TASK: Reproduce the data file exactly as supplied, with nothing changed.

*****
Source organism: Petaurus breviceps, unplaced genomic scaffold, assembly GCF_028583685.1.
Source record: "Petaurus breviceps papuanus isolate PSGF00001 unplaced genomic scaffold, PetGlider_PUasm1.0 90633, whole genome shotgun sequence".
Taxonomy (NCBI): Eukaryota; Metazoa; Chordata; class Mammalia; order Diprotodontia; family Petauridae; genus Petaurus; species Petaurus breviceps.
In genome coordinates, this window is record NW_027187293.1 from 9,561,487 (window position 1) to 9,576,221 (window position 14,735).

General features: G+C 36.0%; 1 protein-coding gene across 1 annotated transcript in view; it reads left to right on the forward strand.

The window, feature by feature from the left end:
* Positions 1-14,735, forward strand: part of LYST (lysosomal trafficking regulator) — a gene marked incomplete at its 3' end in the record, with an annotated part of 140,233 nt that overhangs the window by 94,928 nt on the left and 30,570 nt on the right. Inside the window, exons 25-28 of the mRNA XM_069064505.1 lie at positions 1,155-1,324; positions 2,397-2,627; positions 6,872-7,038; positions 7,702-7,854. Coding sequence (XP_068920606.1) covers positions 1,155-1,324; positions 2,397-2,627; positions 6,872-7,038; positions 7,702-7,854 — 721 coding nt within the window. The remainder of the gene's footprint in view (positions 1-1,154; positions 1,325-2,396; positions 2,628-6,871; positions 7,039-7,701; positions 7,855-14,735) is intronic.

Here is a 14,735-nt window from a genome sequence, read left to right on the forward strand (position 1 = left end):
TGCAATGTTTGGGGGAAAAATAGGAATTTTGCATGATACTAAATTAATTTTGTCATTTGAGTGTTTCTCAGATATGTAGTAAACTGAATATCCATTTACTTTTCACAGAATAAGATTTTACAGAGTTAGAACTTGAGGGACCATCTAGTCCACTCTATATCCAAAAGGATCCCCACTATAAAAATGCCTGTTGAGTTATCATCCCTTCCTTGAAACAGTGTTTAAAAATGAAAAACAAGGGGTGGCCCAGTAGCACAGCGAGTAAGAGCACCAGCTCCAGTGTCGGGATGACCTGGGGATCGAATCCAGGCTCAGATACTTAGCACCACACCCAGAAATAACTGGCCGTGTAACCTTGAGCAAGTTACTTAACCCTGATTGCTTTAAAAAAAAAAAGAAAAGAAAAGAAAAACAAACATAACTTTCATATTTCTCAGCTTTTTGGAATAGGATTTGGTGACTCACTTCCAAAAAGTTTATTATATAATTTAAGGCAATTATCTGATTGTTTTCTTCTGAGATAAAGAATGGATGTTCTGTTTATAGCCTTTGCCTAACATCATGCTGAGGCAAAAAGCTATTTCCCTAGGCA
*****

Source organism: Petaurus breviceps, unplaced genomic scaffold, assembly GCF_028583685.1.
Source record: "Petaurus breviceps papuanus isolate PSGF00001 unplaced genomic scaffold, PetGlider_PUasm1.0 90633, whole genome shotgun sequence".
Taxonomy (NCBI): Eukaryota; Metazoa; Chordata; class Mammalia; order Diprotodontia; family Petauridae; genus Petaurus; species Petaurus breviceps.
In genome coordinates, this window is record NW_027187293.1 from 9,561,487 (window position 1) to 9,576,221 (window position 14,735).

General features: G+C 36.0%; 1 protein-coding gene across 1 annotated transcript in view; it reads left to right on the forward strand.

The window, feature by feature from the left end:
* Positions 1-14,735, forward strand: part of LYST (lysosomal trafficking regulator) — a gene marked incomplete at its 3' end in the record, with an annotated part of 140,233 nt that overhangs the window by 94,928 nt on the left and 30,570 nt on the right. Inside the window, exons 25-28 of the mRNA XM_069064505.1 lie at positions 1,155-1,324; positions 2,397-2,627; positions 6,872-7,038; positions 7,702-7,854. Coding sequence (XP_068920606.1) covers positions 1,155-1,324; positions 2,397-2,627; positions 6,872-7,038; positions 7,702-7,854 — 721 coding nt within the window. The remainder of the gene's footprint in view (positions 1-1,154; positions 1,325-2,396; positions 2,628-6,871; positions 7,039-7,701; positions 7,855-14,735) is intronic.

Here is a 14,735-nt window from a genome sequence, read left to right on the forward strand (position 1 = left end):
TGCAATGTTTGGGGGAAAAATAGGAATTTTGCATGATACTAAATTAATTTTGTCATTTGAGTGTTTCTCAGATATGTAGTAAACTGAATATCCATTTACTTTTCACAGAATAAGATTTTACAGAGTTAGAACTTGAGGGACCATCTAGTCCACTCTATATCCAAAAGGATCCCCACTATAAAAATGCCTGTTGAGTTATCATCCCTTCCTTGAAACAGTGTTTAAAAATGAAAAACAAGGGGTGGCCCAGTAGCACAGCGAGTAAGAGCACCAGCTCCAGTGTCGGGATGACCTGGGGATCGAATCCAGGCTCAGATACTTAGCACCACACCCAGAAATAACTGGCCGTGTAACCTTGAGCAAGTTACTTAACCCTGATTGCTTTAAAAAAAAAAAGAAAAGAAAAGAAAAACAAACATAACTTTCATATTTCTCAGCTTTTTGGAATAGGATTTGGTGACTCACTTCCAAAAAGTTTATTATATAATTTAAGGCAATTATCTGATTGTTTTCTTCTGAGATAAAGAATGGATGTTCTGTTTATAGCCTTTGCCTAACATCATGCTGAGGCAAAAAGCTATTTCCCTAGGCA